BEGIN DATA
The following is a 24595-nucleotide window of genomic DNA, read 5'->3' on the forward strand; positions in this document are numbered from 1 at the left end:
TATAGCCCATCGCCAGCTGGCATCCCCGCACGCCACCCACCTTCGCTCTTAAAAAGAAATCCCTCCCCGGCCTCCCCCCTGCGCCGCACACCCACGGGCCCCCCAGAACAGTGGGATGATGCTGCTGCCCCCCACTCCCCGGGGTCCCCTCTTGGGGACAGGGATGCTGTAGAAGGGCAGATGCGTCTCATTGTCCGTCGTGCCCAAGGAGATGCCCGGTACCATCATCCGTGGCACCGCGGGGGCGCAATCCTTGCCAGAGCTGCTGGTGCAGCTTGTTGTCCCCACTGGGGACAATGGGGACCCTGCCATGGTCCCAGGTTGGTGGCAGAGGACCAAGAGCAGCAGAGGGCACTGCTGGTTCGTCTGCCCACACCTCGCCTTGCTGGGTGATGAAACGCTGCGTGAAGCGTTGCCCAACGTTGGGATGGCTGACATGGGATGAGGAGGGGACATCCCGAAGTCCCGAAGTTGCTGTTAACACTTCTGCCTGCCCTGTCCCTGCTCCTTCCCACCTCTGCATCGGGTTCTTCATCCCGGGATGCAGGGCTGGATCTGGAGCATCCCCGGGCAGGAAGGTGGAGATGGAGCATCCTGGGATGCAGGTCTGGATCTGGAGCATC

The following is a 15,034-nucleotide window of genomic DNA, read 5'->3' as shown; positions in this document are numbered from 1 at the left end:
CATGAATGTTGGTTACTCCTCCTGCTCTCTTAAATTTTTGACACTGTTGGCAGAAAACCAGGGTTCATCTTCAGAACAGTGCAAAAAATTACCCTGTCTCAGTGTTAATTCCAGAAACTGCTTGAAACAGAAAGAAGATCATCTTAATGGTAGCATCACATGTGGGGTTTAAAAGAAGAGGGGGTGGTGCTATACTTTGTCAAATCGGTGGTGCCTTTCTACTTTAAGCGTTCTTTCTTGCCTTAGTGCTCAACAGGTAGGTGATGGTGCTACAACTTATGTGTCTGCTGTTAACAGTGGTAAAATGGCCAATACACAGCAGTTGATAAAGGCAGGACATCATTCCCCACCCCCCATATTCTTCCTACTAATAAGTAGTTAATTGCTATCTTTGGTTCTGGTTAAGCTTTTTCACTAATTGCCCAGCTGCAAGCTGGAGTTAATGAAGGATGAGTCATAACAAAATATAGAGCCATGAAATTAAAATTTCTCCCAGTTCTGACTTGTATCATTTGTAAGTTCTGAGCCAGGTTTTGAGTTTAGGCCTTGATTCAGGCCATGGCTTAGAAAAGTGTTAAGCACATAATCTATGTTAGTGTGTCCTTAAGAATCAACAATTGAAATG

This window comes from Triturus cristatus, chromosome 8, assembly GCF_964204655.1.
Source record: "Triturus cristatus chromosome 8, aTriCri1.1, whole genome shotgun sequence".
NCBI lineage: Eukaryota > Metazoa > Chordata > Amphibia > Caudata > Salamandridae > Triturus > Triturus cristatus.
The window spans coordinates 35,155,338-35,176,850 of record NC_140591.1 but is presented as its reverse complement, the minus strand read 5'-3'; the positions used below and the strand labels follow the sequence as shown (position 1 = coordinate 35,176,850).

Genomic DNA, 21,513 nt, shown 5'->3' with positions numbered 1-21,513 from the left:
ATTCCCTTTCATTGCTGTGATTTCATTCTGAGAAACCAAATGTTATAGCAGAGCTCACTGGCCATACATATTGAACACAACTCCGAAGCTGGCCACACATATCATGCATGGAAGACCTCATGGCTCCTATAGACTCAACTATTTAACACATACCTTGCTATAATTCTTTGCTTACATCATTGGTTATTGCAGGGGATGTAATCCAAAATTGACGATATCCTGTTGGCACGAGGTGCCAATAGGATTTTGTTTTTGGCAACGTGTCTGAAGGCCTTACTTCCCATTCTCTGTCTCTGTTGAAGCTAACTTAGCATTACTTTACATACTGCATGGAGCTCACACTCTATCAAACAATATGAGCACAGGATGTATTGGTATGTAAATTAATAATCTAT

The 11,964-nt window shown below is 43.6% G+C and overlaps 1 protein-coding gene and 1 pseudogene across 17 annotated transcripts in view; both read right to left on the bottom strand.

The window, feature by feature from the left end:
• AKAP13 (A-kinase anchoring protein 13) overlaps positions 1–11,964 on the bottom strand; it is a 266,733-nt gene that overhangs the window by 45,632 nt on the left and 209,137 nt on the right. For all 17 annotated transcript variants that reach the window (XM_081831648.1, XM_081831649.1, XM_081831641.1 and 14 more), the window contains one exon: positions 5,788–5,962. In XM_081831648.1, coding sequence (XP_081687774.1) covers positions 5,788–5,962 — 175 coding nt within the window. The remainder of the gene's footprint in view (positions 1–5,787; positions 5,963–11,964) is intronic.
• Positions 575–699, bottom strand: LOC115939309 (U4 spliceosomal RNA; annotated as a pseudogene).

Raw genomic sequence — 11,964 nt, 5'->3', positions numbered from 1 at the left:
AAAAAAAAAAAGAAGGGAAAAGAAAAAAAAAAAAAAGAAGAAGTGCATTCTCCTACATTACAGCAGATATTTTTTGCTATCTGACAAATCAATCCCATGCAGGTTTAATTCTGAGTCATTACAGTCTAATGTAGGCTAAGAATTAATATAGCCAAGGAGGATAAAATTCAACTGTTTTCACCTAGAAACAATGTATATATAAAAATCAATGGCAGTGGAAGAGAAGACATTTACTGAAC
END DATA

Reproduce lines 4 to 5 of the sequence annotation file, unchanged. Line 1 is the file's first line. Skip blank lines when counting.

CATGAATGTTGGTTACTCCTCCTGCTCTCTTAAATTTTTGACACTGTTGGCAGAAAACCAGGGTTCATCTTCAGAACAGTGCAAAAAATTACCCTGTCTCAGTGTTAATTCCAGAAACTGCTTGAAACAGAAAGAAGATCATCTTAATGGTAGCATCACATGTGGGGTTTAAAAGAAGAGGGGGTGGTGCTATACTTTGTCAAATCGGTGGTGCCTTTCTACTTTAAGCGTTCTTTCTTGCCTTAGTGCTCAACAGGTAGGTGATGGTGCTACAACTTATGTGTCTGCTGTTAACAGTGGTAAAATGGCCAATACACAGCAGTTGATAAAGGCAGGACATCATTCCCCACCCCCCATATTCTTCCTACTAATAAGTAGTTAATTGCTATCTTTGGTTCTGGTTAAGCTTTTTCACTAATTGCCCAGCTGCAAGCTGGAGTTAATGAAGGATGAGTCATAACAAAATATAGAGCCATGAAATTAAAATTTCTCCCAGTTCTGACTTGTATCATTTGTAAGTTCTGAGCCAGGTTTTGAGTTTAGGCCTTGATTCAGGCCATGGCTTAGAAAAGTGTTAAGCACATAATCTATGTTAGTGTGTCCTTAAGAATCAACAATTGAAATG

This window comes from Triturus cristatus, chromosome 8, assembly GCF_964204655.1.